The aim was to investigate the risk of atrial fibrillation (AF) in patients with diabetes in Denmark. Through nationwide registries the authors included people 18 years of age and without prior AF from 1996 to 2012. The cohort included 5,081,087 persons, 4,827,713 (95%) in the background population and 253,374 (5%) in the diabetes group. Incidence rates of AF per 1000 person years were stratified in four age groups: 18 to 39, 40 to 64, 65 to 74 and 75 to 100 years. Adjusted incidence rate ratios in the diabetes group were 2.34 (confidence intervals; 1.52–3.60), 1.52 (1.47–1.56), 1.20 (1.18–1.23) and 0.99 (0.97–1.01) in the four age groups, leading to the headline regarding screening. Whilst screening for AF is becoming feasible with mobile devices, there is an alternative interpretation of these data. First, in the very elderly diabetes cohort, the risk of AF was no different to that of the background population. Second, the youngest diabetes cohort had a lower incidence of AF than the background population aged over 40 years. Is screening justified? – I don’t think so.
Hypoglycaemia in adults with insulin-treated diabetes in the UK: self-reported frequency and effects
M. Frier, M. M. Jensen and B. D. Chubb. Diabetic Medicine. Doi: 10.1111/dme.12878
Two major issues that affect insulin treated patients are weight gain and hypoglycaemia. With regard to the latter, many patients will do anything to avoid it, even if this means sacrificing tight glycaemic control. Whilst health care professionals usually focus on severe hypoglycaemia requiring third party assistance, non-severe hypoglycaemia which can be self treated by the patient can still be debilitating and have a significant impact on a patient’s quality of life. This UK based study quantified the self-reported frequency of non-severe hypoglycaemia and its effects in adults with insulin-treated diabetes. More than 1000 adults with insulin treated diabetes (Type 1 and Type 2) reported the frequency of hypoglycaemia. Type 1 patients had a mean of 2.4 episodes whilst Type 2 had a mean of 0.8 episodes per week. The consequences of these hypos including fatigue and poor concentration was significant especially with nocturnal hypos. Hypoglycaemia was followed by a period of looser control in most patients. The effect on employment was also significant with time lost. Of interest, most of these episodes were not reported to their health care professional reinforcing the under recognition that these episodes have on quality of life and overall control.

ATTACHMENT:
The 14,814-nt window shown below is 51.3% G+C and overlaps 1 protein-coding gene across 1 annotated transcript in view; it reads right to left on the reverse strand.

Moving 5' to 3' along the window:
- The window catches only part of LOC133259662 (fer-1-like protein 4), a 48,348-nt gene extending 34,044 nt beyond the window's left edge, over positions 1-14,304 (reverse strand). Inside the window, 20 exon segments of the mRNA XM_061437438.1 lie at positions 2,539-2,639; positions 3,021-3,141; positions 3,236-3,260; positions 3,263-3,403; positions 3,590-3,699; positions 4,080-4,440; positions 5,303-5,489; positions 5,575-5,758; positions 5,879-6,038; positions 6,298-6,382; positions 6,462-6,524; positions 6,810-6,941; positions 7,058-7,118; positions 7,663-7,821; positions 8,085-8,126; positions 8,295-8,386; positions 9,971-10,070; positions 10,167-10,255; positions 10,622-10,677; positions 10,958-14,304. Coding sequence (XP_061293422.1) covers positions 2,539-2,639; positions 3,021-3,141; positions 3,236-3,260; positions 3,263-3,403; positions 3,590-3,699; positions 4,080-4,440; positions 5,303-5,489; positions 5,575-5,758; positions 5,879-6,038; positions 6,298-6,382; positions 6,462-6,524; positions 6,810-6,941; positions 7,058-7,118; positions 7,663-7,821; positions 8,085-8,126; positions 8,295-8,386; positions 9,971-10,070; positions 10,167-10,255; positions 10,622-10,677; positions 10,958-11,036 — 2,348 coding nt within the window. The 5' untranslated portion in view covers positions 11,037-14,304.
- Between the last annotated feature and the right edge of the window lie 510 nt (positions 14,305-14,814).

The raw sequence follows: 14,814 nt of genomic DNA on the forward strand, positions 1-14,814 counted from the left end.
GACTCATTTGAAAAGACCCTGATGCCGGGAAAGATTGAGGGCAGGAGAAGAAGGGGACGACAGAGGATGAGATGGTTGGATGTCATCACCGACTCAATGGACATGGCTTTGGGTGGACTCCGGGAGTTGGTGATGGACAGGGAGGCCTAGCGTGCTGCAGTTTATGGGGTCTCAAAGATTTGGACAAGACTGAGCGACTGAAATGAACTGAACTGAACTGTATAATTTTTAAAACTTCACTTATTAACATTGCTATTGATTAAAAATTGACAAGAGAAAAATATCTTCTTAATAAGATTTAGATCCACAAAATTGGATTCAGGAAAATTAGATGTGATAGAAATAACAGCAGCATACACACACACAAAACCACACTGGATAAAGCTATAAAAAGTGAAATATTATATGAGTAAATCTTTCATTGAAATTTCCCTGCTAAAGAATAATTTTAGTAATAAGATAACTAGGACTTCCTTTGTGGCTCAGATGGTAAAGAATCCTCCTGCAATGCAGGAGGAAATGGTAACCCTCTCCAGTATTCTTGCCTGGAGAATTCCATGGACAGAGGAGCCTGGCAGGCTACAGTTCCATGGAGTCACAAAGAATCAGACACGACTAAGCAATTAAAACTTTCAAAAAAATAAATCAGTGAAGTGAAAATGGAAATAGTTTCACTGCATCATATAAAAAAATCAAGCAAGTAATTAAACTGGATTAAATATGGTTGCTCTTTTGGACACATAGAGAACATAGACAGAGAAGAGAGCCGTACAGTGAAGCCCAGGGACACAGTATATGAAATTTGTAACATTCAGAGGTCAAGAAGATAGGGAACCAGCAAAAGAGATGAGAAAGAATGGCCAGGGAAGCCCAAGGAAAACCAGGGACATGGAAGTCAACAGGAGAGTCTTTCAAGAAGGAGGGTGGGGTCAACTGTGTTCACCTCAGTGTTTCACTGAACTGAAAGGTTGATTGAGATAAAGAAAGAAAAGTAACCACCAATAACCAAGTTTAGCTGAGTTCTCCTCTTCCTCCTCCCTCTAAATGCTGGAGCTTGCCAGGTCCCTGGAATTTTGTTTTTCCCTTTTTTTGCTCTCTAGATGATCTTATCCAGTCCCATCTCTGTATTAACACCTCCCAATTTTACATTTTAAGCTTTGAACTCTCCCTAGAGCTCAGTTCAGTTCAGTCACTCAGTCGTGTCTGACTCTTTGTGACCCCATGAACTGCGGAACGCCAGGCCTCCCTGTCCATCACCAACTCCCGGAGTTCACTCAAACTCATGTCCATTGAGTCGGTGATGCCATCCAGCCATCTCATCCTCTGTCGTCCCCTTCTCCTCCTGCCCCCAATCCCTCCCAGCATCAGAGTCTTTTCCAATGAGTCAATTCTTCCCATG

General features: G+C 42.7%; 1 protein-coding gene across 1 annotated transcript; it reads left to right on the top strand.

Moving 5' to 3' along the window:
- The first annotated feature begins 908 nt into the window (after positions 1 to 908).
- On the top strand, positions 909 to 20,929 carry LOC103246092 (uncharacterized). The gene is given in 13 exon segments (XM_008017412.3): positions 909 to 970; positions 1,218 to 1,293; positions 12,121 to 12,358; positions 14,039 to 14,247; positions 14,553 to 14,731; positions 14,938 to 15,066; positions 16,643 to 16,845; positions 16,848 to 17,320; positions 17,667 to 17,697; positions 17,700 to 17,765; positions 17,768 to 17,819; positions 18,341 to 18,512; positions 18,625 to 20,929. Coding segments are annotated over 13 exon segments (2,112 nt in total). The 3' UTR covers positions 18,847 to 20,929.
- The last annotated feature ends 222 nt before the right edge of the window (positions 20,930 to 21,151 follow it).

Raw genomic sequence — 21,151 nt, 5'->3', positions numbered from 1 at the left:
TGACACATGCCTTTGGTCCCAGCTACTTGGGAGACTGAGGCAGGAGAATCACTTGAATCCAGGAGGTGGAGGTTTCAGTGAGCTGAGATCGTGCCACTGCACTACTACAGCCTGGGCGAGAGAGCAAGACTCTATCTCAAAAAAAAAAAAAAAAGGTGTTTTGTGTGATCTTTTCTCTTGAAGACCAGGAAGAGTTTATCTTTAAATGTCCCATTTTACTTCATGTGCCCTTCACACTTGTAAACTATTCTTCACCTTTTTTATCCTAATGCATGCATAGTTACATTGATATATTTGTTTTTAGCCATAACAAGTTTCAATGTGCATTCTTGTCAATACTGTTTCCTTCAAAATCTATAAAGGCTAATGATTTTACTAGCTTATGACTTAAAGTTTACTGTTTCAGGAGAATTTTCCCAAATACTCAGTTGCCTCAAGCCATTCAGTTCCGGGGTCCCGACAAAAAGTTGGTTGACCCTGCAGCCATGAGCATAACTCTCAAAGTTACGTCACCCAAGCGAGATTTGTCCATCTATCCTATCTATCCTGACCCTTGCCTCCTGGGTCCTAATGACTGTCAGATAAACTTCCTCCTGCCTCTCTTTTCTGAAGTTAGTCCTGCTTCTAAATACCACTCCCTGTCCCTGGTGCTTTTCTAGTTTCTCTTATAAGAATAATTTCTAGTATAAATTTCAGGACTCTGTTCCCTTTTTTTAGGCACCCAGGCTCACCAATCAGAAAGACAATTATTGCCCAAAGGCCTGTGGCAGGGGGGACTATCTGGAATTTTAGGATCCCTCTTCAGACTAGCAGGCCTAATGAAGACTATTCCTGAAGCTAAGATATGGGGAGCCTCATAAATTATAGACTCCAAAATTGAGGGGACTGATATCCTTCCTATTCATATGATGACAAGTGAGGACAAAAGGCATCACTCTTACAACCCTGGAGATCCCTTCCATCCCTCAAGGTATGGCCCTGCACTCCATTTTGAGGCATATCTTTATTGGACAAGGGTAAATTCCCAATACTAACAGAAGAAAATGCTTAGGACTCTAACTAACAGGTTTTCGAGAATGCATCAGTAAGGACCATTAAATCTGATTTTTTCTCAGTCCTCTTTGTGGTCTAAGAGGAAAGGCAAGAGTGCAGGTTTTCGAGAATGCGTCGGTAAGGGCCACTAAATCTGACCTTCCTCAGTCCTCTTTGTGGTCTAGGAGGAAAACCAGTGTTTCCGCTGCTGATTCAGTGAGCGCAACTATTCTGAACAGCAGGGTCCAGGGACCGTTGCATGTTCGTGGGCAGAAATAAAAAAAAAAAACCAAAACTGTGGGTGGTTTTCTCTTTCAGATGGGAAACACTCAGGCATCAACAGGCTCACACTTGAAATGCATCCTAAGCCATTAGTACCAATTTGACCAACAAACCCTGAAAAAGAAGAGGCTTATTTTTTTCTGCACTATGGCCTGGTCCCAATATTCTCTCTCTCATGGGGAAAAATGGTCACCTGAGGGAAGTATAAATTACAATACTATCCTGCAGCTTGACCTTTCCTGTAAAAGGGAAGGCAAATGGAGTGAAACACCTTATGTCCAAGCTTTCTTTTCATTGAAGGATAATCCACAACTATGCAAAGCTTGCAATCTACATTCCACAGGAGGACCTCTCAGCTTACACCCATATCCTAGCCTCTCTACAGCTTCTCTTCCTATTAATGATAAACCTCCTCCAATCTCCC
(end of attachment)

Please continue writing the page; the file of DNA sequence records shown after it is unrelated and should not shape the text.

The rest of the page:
Fasting until noon triggers increased postprandial hyperglycemia and impaired insulin response after lunch and dinner in individuals with type 2 diabetes
Daniela Jakubowicz et al. Diabetes Care. Doi: 10.2337/dc15-0761
Breakfast – most important meal of the day or something to miss with minimal impact on glycaemia? Missing breakfast has been consistently linked with post prandial hyperglycaemia and elevated HbA1c in patients with Type 2 diabetes. This elegant cross over study (albeit of only 22 patients) looked at the metabolic changes resulting from a missed breakfast. Compared with patients who had breakfast, patients who missed it had significantly higher lunch and dinner post prandial glucose, free fatty acid and glucagon whilst their GLP1 and insulin levels were lower. Furthermore, the insulin peak was delayed 30 min after lunch and dinner when breakfast was missed. Overall, missing breakfast resulted in metabolic changes which persisted throughout the day. This study does reinforce the importance of breakfast on glycaemic control although the type of food eaten at the start of the day will also have an impact, for example calorie content, glycaemic index etc – not examined in this study.